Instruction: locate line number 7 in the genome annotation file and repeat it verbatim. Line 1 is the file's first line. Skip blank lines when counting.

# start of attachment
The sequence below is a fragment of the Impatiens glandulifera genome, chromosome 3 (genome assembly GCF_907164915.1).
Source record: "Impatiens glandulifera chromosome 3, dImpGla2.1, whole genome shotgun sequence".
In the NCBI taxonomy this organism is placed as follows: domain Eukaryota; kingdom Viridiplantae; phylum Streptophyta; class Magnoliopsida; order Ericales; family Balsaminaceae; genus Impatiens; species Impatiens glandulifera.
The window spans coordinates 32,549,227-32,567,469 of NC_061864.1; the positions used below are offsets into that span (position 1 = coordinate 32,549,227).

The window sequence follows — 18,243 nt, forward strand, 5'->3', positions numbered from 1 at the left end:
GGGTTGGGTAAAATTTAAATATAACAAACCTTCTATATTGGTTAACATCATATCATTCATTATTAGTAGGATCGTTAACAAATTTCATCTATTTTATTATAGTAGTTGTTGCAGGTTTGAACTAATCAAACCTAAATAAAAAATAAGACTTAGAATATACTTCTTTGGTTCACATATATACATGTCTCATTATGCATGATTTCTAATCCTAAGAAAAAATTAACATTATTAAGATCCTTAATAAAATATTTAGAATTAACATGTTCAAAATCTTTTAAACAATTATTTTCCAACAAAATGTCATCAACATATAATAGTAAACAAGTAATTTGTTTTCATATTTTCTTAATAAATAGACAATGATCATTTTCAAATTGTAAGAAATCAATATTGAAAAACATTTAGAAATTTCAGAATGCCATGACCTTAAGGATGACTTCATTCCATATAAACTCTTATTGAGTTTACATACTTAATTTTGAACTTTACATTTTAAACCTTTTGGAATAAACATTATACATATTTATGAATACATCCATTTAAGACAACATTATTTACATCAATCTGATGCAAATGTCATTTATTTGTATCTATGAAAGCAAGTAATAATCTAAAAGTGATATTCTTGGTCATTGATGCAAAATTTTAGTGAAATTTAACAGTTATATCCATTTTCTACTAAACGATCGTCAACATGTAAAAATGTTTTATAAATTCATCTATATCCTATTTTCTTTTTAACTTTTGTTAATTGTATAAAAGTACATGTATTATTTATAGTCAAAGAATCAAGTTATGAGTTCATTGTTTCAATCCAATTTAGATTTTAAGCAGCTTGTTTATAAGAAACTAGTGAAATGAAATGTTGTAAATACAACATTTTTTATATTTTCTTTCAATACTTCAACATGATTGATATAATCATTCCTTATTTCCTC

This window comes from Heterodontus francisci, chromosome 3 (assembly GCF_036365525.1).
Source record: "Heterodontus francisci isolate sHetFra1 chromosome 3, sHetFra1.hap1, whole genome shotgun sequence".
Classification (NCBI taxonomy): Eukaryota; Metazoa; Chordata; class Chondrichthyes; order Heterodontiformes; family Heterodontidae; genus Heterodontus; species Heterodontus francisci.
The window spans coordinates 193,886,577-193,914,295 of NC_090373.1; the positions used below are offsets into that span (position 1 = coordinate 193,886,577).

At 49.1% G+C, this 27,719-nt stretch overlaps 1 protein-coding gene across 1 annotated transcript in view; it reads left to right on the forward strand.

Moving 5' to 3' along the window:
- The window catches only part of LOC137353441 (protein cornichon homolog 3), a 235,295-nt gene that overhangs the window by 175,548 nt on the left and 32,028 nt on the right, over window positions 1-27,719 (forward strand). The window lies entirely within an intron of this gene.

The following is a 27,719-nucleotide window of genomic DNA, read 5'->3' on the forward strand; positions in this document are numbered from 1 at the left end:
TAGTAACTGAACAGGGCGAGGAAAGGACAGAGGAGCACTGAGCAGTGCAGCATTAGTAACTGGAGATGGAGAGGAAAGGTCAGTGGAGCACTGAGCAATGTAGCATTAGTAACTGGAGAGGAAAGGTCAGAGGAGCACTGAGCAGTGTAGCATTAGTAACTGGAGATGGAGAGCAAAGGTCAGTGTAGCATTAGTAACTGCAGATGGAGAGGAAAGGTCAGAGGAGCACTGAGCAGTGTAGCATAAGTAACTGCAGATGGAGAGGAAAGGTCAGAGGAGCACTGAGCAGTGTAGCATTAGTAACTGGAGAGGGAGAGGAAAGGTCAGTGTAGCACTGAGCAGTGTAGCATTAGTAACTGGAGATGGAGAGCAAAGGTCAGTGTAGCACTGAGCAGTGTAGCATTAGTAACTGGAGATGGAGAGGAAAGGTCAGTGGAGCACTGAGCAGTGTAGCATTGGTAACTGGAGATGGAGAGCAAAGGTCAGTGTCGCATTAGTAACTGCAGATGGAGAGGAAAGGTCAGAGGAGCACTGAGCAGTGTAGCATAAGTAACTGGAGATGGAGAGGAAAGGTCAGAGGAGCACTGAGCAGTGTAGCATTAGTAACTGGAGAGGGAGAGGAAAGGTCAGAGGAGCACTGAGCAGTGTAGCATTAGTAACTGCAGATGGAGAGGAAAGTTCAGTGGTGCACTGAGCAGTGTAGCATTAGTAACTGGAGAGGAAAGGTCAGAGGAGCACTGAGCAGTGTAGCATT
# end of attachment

This window comes from Heterodontus francisci, chromosome 3 (assembly GCF_036365525.1).